Biopharmaceutical Protein Structure – Part 2


Our last post entitled, ‘Biopharmaceutical Protein Structure – Part 1‘, looked briefly at the interplay of different chemical bonds common to proteins and their respective contributions to the maintenance of protein structure. We will now apply those principles to the current discussion and explore in greater detail the four levels of protein structure with particular emphasis on the structural complexity of proteins.

The Structural Complexity of Biologics

Variation in structure from one protein to another is enormous. That said, irrespective of the protein’s origin (whether animal, plant, bacterial or otherwise), they are constructed from a standard set of 20 amino acids (AA’s) found in nature. In general, proteins have four (4) levels of structure, ‘primary’, ‘secondary’, ‘tertiary’ and ‘quaternary’. Despite this, it’s worth mentioning that all proteins will not necessarily possess or exhibit all four types. While the previous statement may seem obscure at this point, rest assured that it will become clearer as each level of protein structure is described in more detail below.

Primary Structure

The ‘sequence’ in which amino acids are joined, head to tail, is unique for a given protein and is referred to as its, ‘Primary Structure
The relatively strong covalent bonds mentioned in our last post (‘Biopharmaceutical Protein Structure – Part 1‘), are responsible for ‘tying’ amino acids together in a linear fashion resembling a chain of beads (See ‘Primary structure’ in Figure 1 below). The ‘sequence‘ in which these amino acids are joined, head to tail, is unique for a given protein and is referred to as its, ‘Primary Structure‘.

Illustration Showing the Four (4) Levels of Protein Structure

Figure 1: The Four (4) Levels of Protein StructureThe above captioned image was originally published on and was created by ‘LadyofHats’.

At a structural level, AA’s appear like branched formations with varying side groups at position ‘R’ (See Figure 2 below). The nature of the chemical group at position ‘R’ determines which of the 20 naturally occurring AA’s, the one in question is. In other words, the side group at position ‘R’ is unique in each of the 20 known AA’s. Some AA’s have a negatively charged group at position R,  others a positively charged group, yet others have side groups that are attracted to water, making them Hydrophilic and still others have R-groups that are attracted to fatty / oily substances and by extension are repelled by water or watery environments. These are described as Hyrdophobic or Lipophilic.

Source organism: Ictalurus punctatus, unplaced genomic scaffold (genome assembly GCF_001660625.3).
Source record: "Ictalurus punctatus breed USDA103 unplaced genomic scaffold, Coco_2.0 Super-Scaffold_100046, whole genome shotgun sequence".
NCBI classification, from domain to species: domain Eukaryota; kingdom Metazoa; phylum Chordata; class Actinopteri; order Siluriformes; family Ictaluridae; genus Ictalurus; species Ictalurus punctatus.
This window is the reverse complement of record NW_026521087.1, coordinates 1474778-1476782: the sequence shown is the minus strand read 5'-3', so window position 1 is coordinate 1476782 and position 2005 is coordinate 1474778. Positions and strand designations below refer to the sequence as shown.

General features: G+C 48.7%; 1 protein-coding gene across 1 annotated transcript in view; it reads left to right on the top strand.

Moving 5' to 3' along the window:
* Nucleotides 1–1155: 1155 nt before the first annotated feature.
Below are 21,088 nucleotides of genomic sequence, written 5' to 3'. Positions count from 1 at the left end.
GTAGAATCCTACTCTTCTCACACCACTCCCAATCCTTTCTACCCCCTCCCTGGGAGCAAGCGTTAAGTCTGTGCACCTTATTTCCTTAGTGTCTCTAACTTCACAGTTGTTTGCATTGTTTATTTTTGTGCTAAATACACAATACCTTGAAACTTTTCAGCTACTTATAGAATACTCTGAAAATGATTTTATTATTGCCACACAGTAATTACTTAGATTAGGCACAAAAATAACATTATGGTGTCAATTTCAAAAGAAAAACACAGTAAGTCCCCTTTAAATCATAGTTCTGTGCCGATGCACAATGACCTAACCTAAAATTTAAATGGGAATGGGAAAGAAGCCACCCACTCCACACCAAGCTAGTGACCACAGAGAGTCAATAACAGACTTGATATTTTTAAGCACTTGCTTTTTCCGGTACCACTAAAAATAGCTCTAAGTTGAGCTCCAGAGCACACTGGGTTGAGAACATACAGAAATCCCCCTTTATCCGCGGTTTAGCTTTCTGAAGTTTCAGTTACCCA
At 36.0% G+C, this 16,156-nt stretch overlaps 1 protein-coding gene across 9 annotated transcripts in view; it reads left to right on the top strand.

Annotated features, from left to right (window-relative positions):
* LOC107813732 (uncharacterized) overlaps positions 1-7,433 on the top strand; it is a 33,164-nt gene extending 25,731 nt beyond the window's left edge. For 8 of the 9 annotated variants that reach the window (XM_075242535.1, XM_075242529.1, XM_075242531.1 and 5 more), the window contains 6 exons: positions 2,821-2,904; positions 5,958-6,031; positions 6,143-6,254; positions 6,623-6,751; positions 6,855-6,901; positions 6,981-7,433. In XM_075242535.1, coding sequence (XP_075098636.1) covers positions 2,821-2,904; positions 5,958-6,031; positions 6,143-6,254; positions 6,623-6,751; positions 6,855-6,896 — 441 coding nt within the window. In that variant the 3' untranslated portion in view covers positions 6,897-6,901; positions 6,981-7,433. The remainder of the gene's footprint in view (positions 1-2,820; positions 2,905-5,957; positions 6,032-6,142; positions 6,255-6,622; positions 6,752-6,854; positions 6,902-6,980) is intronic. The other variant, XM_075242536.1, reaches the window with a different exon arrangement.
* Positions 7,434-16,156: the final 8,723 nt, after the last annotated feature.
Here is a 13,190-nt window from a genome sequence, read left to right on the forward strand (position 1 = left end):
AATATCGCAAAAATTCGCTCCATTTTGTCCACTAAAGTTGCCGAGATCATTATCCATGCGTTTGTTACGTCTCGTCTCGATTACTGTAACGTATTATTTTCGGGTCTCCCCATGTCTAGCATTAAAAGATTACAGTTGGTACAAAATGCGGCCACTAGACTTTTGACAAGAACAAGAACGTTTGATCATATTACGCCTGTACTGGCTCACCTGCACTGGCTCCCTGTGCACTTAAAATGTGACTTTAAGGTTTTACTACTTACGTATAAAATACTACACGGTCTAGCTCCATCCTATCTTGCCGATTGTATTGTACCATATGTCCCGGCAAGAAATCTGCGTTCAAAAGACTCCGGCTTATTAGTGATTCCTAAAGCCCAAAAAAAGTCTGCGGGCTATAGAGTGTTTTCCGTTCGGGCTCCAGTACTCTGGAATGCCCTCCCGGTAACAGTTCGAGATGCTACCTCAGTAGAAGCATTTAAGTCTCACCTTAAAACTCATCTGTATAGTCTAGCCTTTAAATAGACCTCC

Inclusion of the various AA’s in a protein chain means that the protein adopts the characteristics of the respective amino acids to some degree. The result is that the protein takes on a unique shape based on interactions of the R-groups that protrude along the length of the protein chain. These interactions will ‘play out’ between the side-groups themselves but also between the side groups and the various components of the external environment.

As an example, if two amino acids are in close enough proximity to interact with each other and are oppositely charged, the protein chain will be pulled together at their point of interaction much like a thread with two oppositely charged magnets attached. If on the other hand two amino acids come into close proximity with each other but are similarly charged (e.g. two positively charged AA’s), they will repel each other.

Now imagine how a protein chain 200 AA’s long for example, with these charged and uncharged groups protruding all along its length, each interacting with one another, with liquids, with dissolved salts and other particles in the surrounding environment will likely behave. Hopefully by now your mind’s eye has created a mental picture and with it a better appreciation of how and why proteins will spontaneously twist into elaborate shapes, taking on highly specific three dimensional configurations.

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The take home message here is that a protein’s shape is significantly influenced by its environment because its environment affects the charged side groups found along the protein chain. Having discussed primary structure, we should not lose sight of the fact, that even the relatively strong covalent bonds which maintain the protein backbone, are susceptible to harsh environmental conditions.

Figure 1: Basic Amino Acid (AA) Structure

Figure 2: Basic Amino Acid (AA) StructureThe above captioned image was originally published on the website.

Secondary Structure

With proteins varying in size as widely as mentioned in our last article, ‘Biopharmaceutical Protein Structure – Part 1‘, and with 20 possible options at each AA site along the length of the chain, the number of protein variants is infinite. That said, some basic structural formations are repeated throughout the ‘protein universe’.

Collectively, the coiled (alpha-helical) and undulating (beta-pleated) patterns found in protein chains is referred to as the protein’s secondary structure